40 minutes in the spring of 1891, George Anderson Wright -- mayor
of the East Texas town
-- served as the nation's de facto president.
Of course, the 45-year-old Texan lacked authority to wage war, negotiate
treaties, veto acts of Congress or to exercise any other of the
chief executive's Constitutional powers. But had a deranged citizen
taken a shot at him, the life of President Benjamin Harrison's could
have well been saved by the Anderson County businessman. The arrangement,
however, had nothing to do with presidential security.
Though known as Col. Wright, the title was honorary, a common Southern
courtesy at the time. Actually, he'd been only an enlisted man during
the Civil War, fighting in the Confederate army. After the war,
he'd done a variety of things, including piloting a river boat on
the Trinity River, running a cotton commission house, as well as
operating a mercantile business at Hall's Bluff in Houston County,
a livery stable and later a bank.
Having settled in Palestine,
he ran for mayor in 1891 and went on to serve six years. Naturally
enough, Wright counted as a friend Judge John H. Reagan, the Palestine
man who had been the Confederacy's postmaster general. Both men
also stood as political allies of another East Texan, Gov.
James S. Hogg.
Early in 1891, the White House announced that President Harrison
would be taking a whistle-stop train tour of the South and West,
including Texas. After speaking in Tennessee, Georgia, Alabama and
Arkansas, Harrison would enter the Lone Star State at Texarkana
and then proceed to Palestine
for his first Texas address.
There, the first sitting president ever to visit Texas, he would
be officially greeted by Gov.
Hogg, Judge Reagan and Mayor Wright. The three Texans would
then travel with the president to Houston.
The Air Force One of its day, a lavishly appointed chartered train
pulled into the Palestine
depot early on the morning of April 18. After the requisite
handshaking, the President delivered a 347-word speech from the
back of the train.
First, he praised Texas as a "kingdom without a king, an empire
without an emperor, a state gigantic in proportions and matchless
in resources, with diversified industries and infinite capacities
to sustain a tremendous population and to bring to every home where
industry abides prosperity and comfort."
Next the President hit on the principal objective of his trip, convincing
die-hard Southerners still bitter over the election of Republican
President Abraham Lincoln, the Civil War and Reconstruction, that
Republicans (more like Democrats today) were worthy of their vote.
Harrison, by the way, was a Republican seeking a second term.
"I desire to assure you, my countrymen, that in my heart I make
no distinction between our people anywhere," he said, proceeding
with additional boilerplate rhetoric.
In reality, it was his stomach, not his heart, that preoccupied
the 23rd President at the moment. As Harrison spoke, his gut grumbled
worse than the crowd's most die-hard skeptic.
"It is very kind of you to come here this morning before breakfast,"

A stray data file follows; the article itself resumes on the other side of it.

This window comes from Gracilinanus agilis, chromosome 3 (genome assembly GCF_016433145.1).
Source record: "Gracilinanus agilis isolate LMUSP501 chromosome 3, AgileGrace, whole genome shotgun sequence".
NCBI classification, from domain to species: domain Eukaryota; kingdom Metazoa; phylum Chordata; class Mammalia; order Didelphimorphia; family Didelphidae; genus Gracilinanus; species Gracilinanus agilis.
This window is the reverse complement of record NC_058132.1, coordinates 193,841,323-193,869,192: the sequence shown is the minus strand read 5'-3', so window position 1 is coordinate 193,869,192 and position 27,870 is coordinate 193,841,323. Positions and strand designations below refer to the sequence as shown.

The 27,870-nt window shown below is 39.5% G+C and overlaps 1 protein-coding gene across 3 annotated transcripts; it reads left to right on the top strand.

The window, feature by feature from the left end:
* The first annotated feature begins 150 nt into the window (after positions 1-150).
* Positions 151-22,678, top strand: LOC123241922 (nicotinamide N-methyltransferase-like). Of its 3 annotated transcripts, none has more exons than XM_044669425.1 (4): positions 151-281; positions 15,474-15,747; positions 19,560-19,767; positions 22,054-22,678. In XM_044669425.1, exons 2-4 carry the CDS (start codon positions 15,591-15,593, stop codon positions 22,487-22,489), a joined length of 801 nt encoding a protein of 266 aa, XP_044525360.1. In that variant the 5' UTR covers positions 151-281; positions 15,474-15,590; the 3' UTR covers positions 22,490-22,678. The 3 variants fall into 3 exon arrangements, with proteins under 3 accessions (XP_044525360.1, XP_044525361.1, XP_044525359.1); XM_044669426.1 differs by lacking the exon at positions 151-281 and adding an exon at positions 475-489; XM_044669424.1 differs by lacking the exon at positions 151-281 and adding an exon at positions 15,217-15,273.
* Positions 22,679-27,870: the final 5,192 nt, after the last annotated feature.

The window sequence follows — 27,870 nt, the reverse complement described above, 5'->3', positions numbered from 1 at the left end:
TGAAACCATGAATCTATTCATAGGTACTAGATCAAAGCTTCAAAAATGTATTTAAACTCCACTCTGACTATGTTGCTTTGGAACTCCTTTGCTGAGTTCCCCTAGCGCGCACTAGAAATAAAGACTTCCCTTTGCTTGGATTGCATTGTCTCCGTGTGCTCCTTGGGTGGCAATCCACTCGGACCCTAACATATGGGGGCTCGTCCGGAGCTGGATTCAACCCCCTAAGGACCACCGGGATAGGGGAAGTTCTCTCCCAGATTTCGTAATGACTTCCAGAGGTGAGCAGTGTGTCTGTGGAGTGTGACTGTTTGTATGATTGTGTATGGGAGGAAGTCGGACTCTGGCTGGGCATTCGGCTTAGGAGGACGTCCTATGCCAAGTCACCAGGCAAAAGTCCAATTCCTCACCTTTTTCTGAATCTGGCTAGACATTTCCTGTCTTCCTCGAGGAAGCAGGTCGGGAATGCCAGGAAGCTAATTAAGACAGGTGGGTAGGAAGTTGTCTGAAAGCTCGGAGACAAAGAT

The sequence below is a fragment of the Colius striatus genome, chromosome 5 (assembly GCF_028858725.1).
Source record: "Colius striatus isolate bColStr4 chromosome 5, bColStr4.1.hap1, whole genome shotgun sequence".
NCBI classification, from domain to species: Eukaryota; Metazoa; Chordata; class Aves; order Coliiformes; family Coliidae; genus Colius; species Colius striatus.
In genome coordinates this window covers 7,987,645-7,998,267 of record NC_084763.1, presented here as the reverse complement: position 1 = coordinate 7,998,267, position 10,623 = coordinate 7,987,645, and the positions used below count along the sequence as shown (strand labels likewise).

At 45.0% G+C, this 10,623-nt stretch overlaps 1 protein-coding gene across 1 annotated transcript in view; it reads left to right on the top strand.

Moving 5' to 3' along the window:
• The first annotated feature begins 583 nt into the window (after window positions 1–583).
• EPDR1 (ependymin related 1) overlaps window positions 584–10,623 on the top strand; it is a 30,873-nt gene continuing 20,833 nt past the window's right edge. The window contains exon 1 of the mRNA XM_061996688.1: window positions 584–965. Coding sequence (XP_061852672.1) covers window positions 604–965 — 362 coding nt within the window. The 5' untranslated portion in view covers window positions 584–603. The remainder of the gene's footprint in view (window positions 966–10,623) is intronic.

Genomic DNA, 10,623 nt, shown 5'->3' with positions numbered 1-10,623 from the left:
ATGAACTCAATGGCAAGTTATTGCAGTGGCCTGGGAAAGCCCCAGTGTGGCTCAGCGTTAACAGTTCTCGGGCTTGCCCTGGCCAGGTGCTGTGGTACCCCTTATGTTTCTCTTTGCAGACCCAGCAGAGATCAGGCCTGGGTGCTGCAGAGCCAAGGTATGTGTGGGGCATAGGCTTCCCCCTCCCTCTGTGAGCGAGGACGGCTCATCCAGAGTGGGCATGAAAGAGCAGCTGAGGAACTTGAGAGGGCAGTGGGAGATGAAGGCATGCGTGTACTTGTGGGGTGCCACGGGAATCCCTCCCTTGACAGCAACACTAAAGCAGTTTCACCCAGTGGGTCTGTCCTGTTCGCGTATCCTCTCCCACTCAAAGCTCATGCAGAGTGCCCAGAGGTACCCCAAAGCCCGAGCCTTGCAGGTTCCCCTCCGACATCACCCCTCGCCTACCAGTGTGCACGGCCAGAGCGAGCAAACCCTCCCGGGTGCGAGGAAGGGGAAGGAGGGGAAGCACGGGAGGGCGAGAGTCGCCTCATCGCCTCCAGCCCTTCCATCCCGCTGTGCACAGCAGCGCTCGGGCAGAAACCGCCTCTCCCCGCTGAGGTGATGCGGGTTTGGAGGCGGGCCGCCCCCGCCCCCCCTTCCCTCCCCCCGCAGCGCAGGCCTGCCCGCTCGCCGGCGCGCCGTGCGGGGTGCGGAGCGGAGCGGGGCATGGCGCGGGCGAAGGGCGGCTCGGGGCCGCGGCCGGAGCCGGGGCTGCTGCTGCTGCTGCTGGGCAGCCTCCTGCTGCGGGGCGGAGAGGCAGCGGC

he continued. "Perhaps you are initiating me into the Texas habit
-- is it so? -- of taking something before breakfast."
That line brought laughter and cheers, since Harrison clearly referred
to the custom among many of knocking back a bracing shot of whiskey
to enhance digestion before the morning meal. Those who practiced
the ritual also noticed that it seemed to improve one's outlook
on the new day, at least for a while.
"This exhilarating draught [more presidential humor] of good will
you have given me this morning will not, I am sure, disturb either
my digestion or my comfort during the day," he concluded quite truthfully
and to further cheers.
And indeed it did not. Meeting Wright, the President had noted that
the bearded Texan looked somewhat like he did. Harrison had 13 years
on the mayor, but he judged enough similarity existed between them
to accomplish what he had in mind. So, after the train left Palestine
for Houston, Harrison
asked Wright to take his place standing at the back of the train
while he, Governor
Hogg and Judge Reagan partook of breakfast. Wright readily agreed
to assume the mantle of a virtual presidency, and the three higher-ranking
politicians repaired to the dining car for a hearty morning meal.
Whether they enjoyed an "exhilarating draught" went unreported,
as did Wright's secret role in national affairs.
Not only did Wright wave at people and otherwise act presidentially
as the train moved through the East
Texas pines, at the next stop he doubled for Harrison. Alighting
from the train, he shook hands with local dignitaries who, in the
age long before news reels or television, had no real idea what
Harrison looked like.
Finally, someone in the crowd recognized the Texan and called him
out as a presidential imposter. By that time, Harrison and his Texas
escort had completed their morning repast and Wright "resigned"
mayor and the governor left the train at Houston,
and Harrison continued on to make speeches in Galveston,
Antonio and El
Paso. Harrison's trip, the most extensive presidential tour
to that point in U.S. history, lasted five weeks. While the Indiana
politician got plenty of national exposure, it was not enough to
overcome the electorate's disdain of his policy on tariffs and high
federal spending. When he ran for reelection in 1892, Harrison lost
to Democrat Grover Cleveland.
Former "President" Wright died Nov. 6, 1935 and is buried in Palestine's
city cemetery. His simple gray granite tombstone reveals only his
dates of birth and death, making no mention of his 40-minute "term"
© Mike Cox
March 10, 2016 Column